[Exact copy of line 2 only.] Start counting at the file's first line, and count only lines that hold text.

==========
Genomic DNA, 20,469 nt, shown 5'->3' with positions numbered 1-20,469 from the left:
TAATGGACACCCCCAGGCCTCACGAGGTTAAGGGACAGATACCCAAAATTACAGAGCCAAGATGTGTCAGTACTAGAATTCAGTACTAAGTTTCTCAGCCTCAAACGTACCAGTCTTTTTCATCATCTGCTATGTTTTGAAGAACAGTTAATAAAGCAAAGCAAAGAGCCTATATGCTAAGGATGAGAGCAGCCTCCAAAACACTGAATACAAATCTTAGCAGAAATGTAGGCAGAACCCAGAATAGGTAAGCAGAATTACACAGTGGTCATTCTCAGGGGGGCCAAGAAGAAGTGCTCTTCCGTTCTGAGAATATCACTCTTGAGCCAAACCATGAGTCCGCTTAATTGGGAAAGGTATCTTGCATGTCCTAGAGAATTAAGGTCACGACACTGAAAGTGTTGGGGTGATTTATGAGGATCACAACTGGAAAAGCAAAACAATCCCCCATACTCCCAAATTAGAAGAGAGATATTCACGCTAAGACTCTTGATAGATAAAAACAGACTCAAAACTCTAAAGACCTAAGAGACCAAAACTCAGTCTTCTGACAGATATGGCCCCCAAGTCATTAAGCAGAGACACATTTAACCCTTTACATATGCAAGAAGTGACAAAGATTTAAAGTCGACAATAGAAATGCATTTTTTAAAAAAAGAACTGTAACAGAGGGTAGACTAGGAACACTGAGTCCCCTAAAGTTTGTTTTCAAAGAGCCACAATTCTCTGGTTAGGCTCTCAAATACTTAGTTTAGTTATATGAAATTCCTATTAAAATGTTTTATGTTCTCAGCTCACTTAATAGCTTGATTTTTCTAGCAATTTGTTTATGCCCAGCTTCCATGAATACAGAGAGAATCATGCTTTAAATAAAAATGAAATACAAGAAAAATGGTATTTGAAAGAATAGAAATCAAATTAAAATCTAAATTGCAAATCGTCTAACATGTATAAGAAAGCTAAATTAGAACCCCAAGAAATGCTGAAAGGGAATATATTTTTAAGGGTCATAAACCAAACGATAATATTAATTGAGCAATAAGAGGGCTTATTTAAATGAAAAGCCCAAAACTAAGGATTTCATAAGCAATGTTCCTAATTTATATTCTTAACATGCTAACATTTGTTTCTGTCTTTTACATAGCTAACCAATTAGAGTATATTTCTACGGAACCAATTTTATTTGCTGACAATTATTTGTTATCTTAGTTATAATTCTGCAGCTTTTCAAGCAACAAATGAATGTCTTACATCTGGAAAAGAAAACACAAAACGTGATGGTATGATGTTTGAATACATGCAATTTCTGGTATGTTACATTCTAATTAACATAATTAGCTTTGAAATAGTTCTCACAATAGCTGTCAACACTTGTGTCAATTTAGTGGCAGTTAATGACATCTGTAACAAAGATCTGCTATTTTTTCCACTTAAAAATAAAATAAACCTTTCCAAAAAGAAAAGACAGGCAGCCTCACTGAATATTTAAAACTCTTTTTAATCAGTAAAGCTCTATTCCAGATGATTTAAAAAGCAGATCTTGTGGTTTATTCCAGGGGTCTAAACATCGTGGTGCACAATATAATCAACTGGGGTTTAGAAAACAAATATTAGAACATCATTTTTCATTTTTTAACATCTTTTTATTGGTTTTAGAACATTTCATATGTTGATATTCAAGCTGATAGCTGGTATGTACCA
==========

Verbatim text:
TAATGGACACCCCCAGGCCTCACGAGGTTAAGGGACAGATACCCAAAATTACAGAGCCAAGATGTGTCAGTACTAGAATTCAGTACTAAGTTTCTCAGCCTCAAACGTACCAGTCTTTTTCATCATCTGCTATGTTTTGAAGAACAGTTAATAAAGCAAAGCAAAGAGCCTATATGCTAAGGATGAGAGCAGCCTCCAAAACACTGAATACAAATCTTAGCAGAAATGTAGGCAGAACCCAGAATAGGTAAGCAGAATTACACAGTGGTCATTCTCAGGGGGGCCAAGAAGAAGTGCTCTTCCGTTCTGAGAATATCACTCTTGAGCCAAACCATGAGTCCGCTTAATTGGGAAAGGTATCTTGCATGTCCTAGAGAATTAAGGTCACGACACTGAAAGTGTTGGGGTGATTTATGAGGATCACAACTGGAAAAGCAAAACAATCCCCCATACTCCCAAATTAGAAGAGAGATATTCACGCTAAGACTCTTGATAGATAAAAACAGACTCAAAACTCTAAAGACCTAAGAGACCAAAACTCAGTCTTCTGACAGATATGGCCCCCAAGTCATTAAGCAGAGACACATTTAACCCTTTACATATGCAAGAAGTGACAAAGATTTAAAGTCGACAATAGAAATGCATTTTTTAAAAAAAGAACTGTAACAGAGGGTAGACTAGGAACACTGAGTCCCCTAAAGTTTGTTTTCAAAGAGCCACAATTCTCTGGTTAGGCTCTCAAATACTTAGTTTAGTTATATGAAATTCCTATTAAAATGTTTTATGTTCTCAGCTCACTTAATAGCTTGATTTTTCTAGCAATTTGTTTATGCCCAGCTTCCATGAATACAGAGAGAATCATGCTTTAAATAAAAATGAAATACAAGAAAAATGGTATTTGAAAGAATAGAAATCAAATTAAAATCTAAATTGCAAATCGTCTAACATGTATAAGAAAGCTAAATTAGAACCCCAAGAAATGCTGAAAGGGAATATATTTTTAAGGGTCATAAACCAAACGATAATATTAATTGAGCAATAAGAGGGCTTATTTAAATGAAAAGCCCAAAACTAAGGATTTCATAAGCAATGTTCCTAATTTATATTCTTAACATGCTAACATTTGTTTCTGTCTTTTACATAGCTAACCAATTAGAGTATATTTCTACGGAACCAATTTTATTTGCTGACAATTATTTGTTATCTTAGTTATAATTCTGCAGCTTTTCAAGCAACAAATGAATGTCTTACATCTGGAAAAGAAAACACAAAACGTGATGGTATGATGTTTGAATACATGCAATTTCTGGTATGTTACATTCTAATTAACATAATTAGCTTTGAAATAGTTCTCACAATAGCTGTCAACACTTGTGTCAATTTAGTGGCAGTTAATGACATCTGTAACAAAGATCTGCTATTTTTTCCACTTAAAAATAAAATAAACCTTTCCAAAAAGAAAAGACAGGCAGCCTCACTGAATATTTAAAACTCTTTTTAATCAGTAAAGCTCTATTCCAGATGATTTAAAAAGCAGATCTTGTGGTTTATTCCAGGGGTCTAAACATCGTGGTGCACAATATAATCAACTGGGGTTTAGAAAACAAATATTAGAACATCATTTTTCATTTTTTAACATCTTTTTATTGGTTTTAGAACATTTCATATGTTGATATTCAAGCTGATAGCTGGTATGTACCA